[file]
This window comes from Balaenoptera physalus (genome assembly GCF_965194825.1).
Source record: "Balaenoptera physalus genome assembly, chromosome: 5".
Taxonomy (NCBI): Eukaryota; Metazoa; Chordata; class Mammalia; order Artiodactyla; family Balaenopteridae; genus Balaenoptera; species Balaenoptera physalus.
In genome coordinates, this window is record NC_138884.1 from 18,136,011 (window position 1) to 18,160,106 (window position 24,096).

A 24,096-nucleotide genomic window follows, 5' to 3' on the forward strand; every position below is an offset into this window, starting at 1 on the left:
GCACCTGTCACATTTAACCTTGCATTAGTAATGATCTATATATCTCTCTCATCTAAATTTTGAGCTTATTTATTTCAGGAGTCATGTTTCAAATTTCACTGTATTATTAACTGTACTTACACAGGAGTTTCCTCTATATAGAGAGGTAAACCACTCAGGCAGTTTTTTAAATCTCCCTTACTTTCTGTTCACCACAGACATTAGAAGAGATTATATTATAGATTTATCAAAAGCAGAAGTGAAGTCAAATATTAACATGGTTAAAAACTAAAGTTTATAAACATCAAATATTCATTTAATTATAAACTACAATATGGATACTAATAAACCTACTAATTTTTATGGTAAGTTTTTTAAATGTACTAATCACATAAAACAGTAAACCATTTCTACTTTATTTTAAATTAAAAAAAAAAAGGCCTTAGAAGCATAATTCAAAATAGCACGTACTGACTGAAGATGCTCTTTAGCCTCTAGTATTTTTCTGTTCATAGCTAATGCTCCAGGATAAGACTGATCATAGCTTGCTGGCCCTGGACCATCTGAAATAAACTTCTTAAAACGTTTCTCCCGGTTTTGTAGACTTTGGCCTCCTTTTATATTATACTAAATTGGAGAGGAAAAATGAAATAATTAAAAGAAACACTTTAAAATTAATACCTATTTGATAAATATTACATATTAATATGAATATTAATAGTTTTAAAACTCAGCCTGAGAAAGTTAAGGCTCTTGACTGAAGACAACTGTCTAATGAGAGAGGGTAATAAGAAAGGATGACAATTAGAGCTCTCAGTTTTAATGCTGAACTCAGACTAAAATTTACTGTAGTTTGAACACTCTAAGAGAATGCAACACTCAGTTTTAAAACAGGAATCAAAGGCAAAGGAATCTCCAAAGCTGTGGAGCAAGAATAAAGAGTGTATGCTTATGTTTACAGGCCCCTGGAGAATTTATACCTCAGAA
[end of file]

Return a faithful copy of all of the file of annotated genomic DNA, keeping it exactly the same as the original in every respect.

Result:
This window comes from Balaenoptera physalus (genome assembly GCF_965194825.1).
Source record: "Balaenoptera physalus genome assembly, chromosome: 5".
Taxonomy (NCBI): Eukaryota; Metazoa; Chordata; class Mammalia; order Artiodactyla; family Balaenopteridae; genus Balaenoptera; species Balaenoptera physalus.
In genome coordinates, this window is record NC_138884.1 from 18,136,011 (window position 1) to 18,160,106 (window position 24,096).

A 24,096-nucleotide genomic window follows, 5' to 3' on the forward strand; every position below is an offset into this window, starting at 1 on the left:
GCACCTGTCACATTTAACCTTGCATTAGTAATGATCTATATATCTCTCTCATCTAAATTTTGAGCTTATTTATTTCAGGAGTCATGTTTCAAATTTCACTGTATTATTAACTGTACTTACACAGGAGTTTCCTCTATATAGAGAGGTAAACCACTCAGGCAGTTTTTTAAATCTCCCTTACTTTCTGTTCACCACAGACATTAGAAGAGATTATATTATAGATTTATCAAAAGCAGAAGTGAAGTCAAATATTAACATGGTTAAAAACTAAAGTTTATAAACATCAAATATTCATTTAATTATAAACTACAATATGGATACTAATAAACCTACTAATTTTTATGGTAAGTTTTTTAAATGTACTAATCACATAAAACAGTAAACCATTTCTACTTTATTTTAAATTAAAAAAAAAAAGGCCTTAGAAGCATAATTCAAAATAGCACGTACTGACTGAAGATGCTCTTTAGCCTCTAGTATTTTTCTGTTCATAGCTAATGCTCCAGGATAAGACTGATCATAGCTTGCTGGCCCTGGACCATCTGAAATAAACTTCTTAAAACGTTTCTCCCGGTTTTGTAGACTTTGGCCTCCTTTTATATTATACTAAATTGGAGAGGAAAAATGAAATAATTAAAAGAAACACTTTAAAATTAATACCTATTTGATAAATATTACATATTAATATGAATATTAATAGTTTTAAAACTCAGCCTGAGAAAGTTAAGGCTCTTGACTGAAGACAACTGTCTAATGAGAGAGGGTAATAAGAAAGGATGACAATTAGAGCTCTCAGTTTTAATGCTGAACTCAGACTAAAATTTACTGTAGTTTGAACACTCTAAGAGAATGCAACACTCAGTTTTAAAACAGGAATCAAAGGCAAAGGAATCTCCAAAGCTGTGGAGCAAGAATAAAGAGTGTATGCTTATGTTTACAGGCCCCTGGAGAATTTATACCTCAGAA